Syrian troops killed at least 45 civilians in a tank assault to occupy the center of the besieged city of Hama, an activist said on Thursday, in a sharp escalation of a campaign to crush an uprising against President Bashar al-Assad's rule.
Thousands of civilians were fleeing the city, a bastion of protest surrounded by a ring of steel of troops with tanks and heavy weapons.
Electricity and communications have been cut off and as many as 130 people have been killed in a four-day military assault since Assad sent troops into the city on Sunday, activists say.
Reacting to the intensifying assaults on Hama and other Syrian districts, the U.N. Security Council condemned the use of force against civilians -- its first substantive response to nearly five months of unrest in Syria.
In Hama, residents said tanks had advanced into the main Orontes Square, the site of some of the biggest protests against Assad, who succeeded his father Hafez al-Assad in 2000. Snipers spread onto rooftops and into a nearby citadel.
An activist who managed to leave the city told Reuters that 40 people were killed by heavy machinegun fire and shelling by tanks in al-Hader district on Wednesday and early on Thursday.
The activist, who gave his name as Thaer, said five more people from the Fakhri and Assa'ad families, including two children, were killed as they were trying to leave Hama by car on the al-Dhahirya highway.
Hama has been one of the main centers of protest against Assad, reviving memories of 1982, when Assad's father sent troops to crush Islamist protests in the city, killing thousands of people and razing much of al-Hader district to the ground.
Last week tanks also moved into the eastern provincial capital of Deir al-Zor and the town of Albu Kamal on the border with Iraq's Sunni heartland. Both towns have also witnessed large pro-democracy protests.
"The security apparatus thinks it can wrap this uprising up by relying on the security option and killing as many Syrians as it thinks it will take," a diplomat in the Syrian capital said.
"Tanks are firing their guns at residential buildings in Hama and Deir al-Zor after the two cities were left for weeks to protest peacefully. This is the first time the regime is using tanks with such targeted ferocity," the diplomat said.
Syrian authorities say the army has gone into Hama to confront armed groups trying to take control of the city. They say at least eight soldiers have been killed by gunmen.
The contrasting accounts from activists and state media are difficult to verify because Syria has barred most independent media since the beginning of the protests.
Rights groups said the lack of communication with the besieged city was alarming. There were also some reports that water supplies were blocked.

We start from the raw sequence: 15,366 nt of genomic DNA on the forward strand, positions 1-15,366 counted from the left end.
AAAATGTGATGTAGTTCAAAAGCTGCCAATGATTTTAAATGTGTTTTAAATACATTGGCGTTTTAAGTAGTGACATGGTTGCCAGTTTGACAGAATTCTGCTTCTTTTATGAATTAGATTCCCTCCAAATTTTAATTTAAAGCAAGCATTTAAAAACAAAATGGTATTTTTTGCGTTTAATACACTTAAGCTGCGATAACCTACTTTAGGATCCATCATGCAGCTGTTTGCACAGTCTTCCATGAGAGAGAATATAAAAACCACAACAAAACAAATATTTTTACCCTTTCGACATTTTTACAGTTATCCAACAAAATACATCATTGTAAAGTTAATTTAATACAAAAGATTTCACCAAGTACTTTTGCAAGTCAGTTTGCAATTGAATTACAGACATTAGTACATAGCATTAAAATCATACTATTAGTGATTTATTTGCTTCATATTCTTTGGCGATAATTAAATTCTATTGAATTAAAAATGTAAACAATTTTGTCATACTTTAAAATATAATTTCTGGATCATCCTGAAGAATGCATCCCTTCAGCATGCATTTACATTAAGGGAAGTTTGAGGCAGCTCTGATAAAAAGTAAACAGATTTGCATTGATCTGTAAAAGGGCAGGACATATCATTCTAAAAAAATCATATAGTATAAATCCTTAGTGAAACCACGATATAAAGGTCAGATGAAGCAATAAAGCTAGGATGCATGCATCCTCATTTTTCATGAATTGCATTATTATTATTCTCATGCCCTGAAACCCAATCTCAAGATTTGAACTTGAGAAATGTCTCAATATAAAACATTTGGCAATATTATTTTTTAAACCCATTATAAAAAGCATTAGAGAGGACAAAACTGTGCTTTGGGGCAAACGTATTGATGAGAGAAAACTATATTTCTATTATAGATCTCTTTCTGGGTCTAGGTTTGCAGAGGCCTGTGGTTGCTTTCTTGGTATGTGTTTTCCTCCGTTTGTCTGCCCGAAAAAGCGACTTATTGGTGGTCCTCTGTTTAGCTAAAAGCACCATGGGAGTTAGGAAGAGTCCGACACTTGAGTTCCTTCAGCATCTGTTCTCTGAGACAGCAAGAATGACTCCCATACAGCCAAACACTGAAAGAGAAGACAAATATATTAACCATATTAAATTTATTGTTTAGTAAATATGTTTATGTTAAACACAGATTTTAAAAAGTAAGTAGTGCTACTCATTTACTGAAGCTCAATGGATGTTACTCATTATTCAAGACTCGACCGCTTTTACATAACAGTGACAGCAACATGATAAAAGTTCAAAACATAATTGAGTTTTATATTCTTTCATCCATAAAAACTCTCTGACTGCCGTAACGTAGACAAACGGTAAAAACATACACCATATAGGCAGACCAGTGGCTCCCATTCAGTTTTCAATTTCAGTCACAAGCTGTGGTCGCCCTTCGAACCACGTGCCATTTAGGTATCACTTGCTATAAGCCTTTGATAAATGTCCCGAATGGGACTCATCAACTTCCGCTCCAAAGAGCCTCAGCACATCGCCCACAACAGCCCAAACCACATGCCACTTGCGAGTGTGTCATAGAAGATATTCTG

"Hama has been cut off. We're in the dark and of course we're very worried," said Human Rights Watch's Beirut-based senior Syria and Lebanon researcher, Nadim Houry.
Rami Abdel Rahman of the Syrian Observatory for Human Rights said 1,500 families managed to flee Hama in the last 48 hours, heading mainly to the east or the west of the besieged city. Other activists said authorities had blocked the road north toward Aleppo and Turkey.
"We are talking about hundreds of families leaving Hama since yesterday by cars and pick-up trucks," said one activist in touch with the families which escaped.
"The Aleppo road is the most dangerous, with most 'shabbiha' (pro-Assad militia) stationed there to prevent movement up to Turkey," he said. A resident of Aleppo said police were turning families from Hama back at roadblocks.
Abdel Rahman of the Syrian Observatory said seven other people were killed across Syria during protests on Wednesday night, three of them in the southern Deraa province and two in the Damascus district of Midan.
Alongside the military crackdown, Assad has also lifted a state of emergency in place for nearly 50 years and promised constitutional changes to open Syria up to multi-party politics.
On Thursday he formally approved laws passed by the cabinet last week allowing the formation of political parties other than his ruling Baath Party and regulating elections to parliament, which has so far been a rubber-stamp assembly.
But most figures in Syria's fractured opposition reject any dialogue with Assad while the repression continues.
The United States, which says Assad has lost legitimacy to rule, described him on Wednesday as the cause of instability in the country. "Syria would be a better place without President Assad," White House spokesman Jay Carney said.
In New York, Indian Ambassador Hardeep Singh Puri, president this month of the Security Council, read out a statement condemning "widespread violations of human rights and the use of force against civilians by the Syrian authorities".
The U.N. document agreed after three days of hard bargaining urged Damascus to fully respect human rights and comply with its obligations under international law.
But it also urged all sides to act with restraint, reflecting divisions between the West on one hand, and China and Russia, which has a naval base in Syria. Russia said it was important that the U.N. document discouraged international involvement in Syria's affairs.
"Moscow is convinced that a solution to the situation in that country must be brought about by the Syrians themselves without any outside interference in the all-Syrian dialogue," the foreign ministry said in a statement posted on its website.
A Syrian pharmacist who managed to talk with her family in Hama told Reuters that they had tried to flee but that the "shabbiha" were randomly shooting residents.
The official Syrian news agency said "armed terrorist groups" had abducted three oil-well guards in Deir al-Zor on Wednesday, and killed one policeman.